Posters have been springing up around the town centre as businesses celebrate shopping in bygone times thanks to Swanage Museum.
The large A3 signs in windows of shops around Station Road, Institute Road and the High Street show how they used to look. It’s part of a project following on from a major exhibition at Swanage Museum.
Bob Field with his posters outside the Swanage Museum
Look out for the posters in the shop windows. This is in the window of 4Matt Framers in the High Street
“What they looked like in the past”
Co-ordinator Bob Field, who is an art researcher with the museum, said:
“We thought it would be a good idea to get all the shops to have a poster with what they looked like in the past.
“We are hoping that people will come up with other old photos and come along to see the summer exhibition at the museum too.”
Many of the photos on the posters were taken by Basil Buckland back in the 1980s. Others have come from individual shop owners, local families and the museum’s own extensive photo library.
There are even photographs from the famous floods of the 1930s which show shop premises as they were then.
4Matt Framers in some of its many guises over the years
4Matt Framers in 2022
“You do tend to forget”
“It’s taken quite a while to get round all the shops because people have been so delighted they all wanted to chat about it!”
Lisa Leahy, of Purbeck Valet, said:
“I think it’s lovely. It’s a really good idea especially if you’re a local. You do tend to forget what was here, but I think overall the town hasn’t really changed a lot.”
Her own premises were at one time a bakery.
Basil Buckland went round photographing the town in the 1980s including Purbeck Valet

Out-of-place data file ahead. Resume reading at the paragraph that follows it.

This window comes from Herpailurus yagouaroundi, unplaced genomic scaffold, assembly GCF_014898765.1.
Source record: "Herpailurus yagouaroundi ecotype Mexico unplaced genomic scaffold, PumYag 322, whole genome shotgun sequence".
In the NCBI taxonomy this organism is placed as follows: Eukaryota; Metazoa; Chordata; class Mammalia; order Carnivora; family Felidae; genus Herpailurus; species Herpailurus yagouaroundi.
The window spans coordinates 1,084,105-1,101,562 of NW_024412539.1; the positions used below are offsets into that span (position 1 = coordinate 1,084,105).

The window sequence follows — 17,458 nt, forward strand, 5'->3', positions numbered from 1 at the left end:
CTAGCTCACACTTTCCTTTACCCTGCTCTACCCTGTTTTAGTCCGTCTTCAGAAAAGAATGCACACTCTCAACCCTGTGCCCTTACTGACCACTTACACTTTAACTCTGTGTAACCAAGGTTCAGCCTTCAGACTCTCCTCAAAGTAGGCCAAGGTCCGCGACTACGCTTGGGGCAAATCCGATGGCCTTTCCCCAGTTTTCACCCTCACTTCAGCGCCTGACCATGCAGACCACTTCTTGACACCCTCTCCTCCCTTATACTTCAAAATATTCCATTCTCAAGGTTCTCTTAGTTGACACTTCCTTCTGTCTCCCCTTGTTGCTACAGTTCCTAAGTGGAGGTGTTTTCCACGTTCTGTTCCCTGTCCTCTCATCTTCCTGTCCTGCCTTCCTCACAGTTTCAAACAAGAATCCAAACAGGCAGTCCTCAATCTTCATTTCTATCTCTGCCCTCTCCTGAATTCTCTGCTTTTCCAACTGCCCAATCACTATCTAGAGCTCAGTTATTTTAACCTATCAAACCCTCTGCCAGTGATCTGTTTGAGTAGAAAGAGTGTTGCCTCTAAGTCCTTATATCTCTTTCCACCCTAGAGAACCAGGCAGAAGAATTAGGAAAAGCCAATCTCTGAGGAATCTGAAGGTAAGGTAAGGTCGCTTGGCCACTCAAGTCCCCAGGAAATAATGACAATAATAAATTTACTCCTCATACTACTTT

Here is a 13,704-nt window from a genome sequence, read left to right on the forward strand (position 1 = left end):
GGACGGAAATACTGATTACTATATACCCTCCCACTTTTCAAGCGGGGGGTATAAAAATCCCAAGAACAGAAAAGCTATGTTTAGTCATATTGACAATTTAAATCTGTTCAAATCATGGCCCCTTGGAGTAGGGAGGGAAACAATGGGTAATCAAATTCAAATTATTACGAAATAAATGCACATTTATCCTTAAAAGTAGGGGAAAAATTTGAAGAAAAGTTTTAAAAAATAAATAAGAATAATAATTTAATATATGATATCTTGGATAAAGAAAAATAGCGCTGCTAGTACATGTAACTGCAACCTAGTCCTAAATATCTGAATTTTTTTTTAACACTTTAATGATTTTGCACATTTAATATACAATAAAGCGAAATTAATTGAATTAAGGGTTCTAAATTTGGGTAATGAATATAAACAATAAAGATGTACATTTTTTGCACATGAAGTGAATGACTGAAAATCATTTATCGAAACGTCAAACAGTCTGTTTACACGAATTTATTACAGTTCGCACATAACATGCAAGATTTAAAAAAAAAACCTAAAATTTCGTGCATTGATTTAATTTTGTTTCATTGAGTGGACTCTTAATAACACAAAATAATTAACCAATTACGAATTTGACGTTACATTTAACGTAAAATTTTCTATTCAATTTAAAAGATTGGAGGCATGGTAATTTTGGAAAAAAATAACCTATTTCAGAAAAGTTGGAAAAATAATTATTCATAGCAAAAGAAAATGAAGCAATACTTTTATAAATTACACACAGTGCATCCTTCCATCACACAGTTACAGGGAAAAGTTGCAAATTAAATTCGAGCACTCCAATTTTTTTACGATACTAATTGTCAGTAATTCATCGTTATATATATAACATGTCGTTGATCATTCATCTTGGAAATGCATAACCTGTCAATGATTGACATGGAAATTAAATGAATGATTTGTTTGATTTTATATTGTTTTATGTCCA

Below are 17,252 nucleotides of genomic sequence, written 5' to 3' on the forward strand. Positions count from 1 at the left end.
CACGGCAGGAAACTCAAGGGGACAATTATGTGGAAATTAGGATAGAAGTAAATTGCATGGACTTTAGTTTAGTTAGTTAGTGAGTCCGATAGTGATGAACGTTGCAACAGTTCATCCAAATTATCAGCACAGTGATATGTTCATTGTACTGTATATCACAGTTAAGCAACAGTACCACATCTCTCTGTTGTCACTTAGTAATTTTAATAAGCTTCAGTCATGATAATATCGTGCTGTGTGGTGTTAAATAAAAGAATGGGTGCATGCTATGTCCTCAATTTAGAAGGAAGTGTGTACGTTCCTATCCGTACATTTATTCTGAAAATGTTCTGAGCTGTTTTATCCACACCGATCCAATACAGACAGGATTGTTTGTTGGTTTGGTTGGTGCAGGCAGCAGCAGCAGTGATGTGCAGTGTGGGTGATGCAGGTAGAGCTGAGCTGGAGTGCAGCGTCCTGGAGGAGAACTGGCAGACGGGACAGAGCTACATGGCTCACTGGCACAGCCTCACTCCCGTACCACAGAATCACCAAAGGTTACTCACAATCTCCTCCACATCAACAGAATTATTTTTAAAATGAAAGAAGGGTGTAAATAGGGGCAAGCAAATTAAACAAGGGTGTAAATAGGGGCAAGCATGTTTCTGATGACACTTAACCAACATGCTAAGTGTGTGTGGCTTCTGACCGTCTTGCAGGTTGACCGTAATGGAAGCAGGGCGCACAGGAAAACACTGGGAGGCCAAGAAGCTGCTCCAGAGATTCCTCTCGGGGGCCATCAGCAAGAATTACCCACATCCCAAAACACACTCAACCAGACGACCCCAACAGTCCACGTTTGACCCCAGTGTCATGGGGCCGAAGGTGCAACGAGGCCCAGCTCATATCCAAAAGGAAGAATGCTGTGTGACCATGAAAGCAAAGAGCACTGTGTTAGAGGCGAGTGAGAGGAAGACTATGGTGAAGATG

Purbeck Valet in the High Street in 2022
“Nice to discover”
“I knew at one point it had been a Co-op but I didn’t know it had been a bakery so that was nice to discover.”
Opposite, Matt Davis of 4Matt Framers, said:
“This place was all sorts of things that I didn’t know about. It started out as Millward, a department store, then it was Almost Antique and Caroline’s shoes. And then it was Ideal Tool Hire. I remember them being here and I remember it being a bike shop before that.
“It’s fascinating to be able to see how things used to look. I recognise some of the names from when I was a kid.”
A dairy and then a children’s clothes shop
Now it’s the Quarr Gallery in lower High Street
Keith Roker of Quarr Gallery, said:
“I have seen pictures of the building in the 1890s. It was a dairy and restaurant, selling hot Bovril, tea and coffee. Later on, it was a ladies clothes shop and for a while it was Swanage Motors. Then it was a children’s clothing store Bobbies, and another called Stitches.”
“This particular little terrace was built in the 1830s and was called Victoria Terrace at a time when Queen Victoria came to the throne. It’s one of the first examples of ‘polite architecture’ in Swanage – before that the town would have looked like Langton Maravers. After the railways came there was a big building boom.”
The posters are distributed by Swanage Museum which has a special exhibition of old photos right through the summer.
Spot the posters in shops around Swanage and catch the exhibition at the museum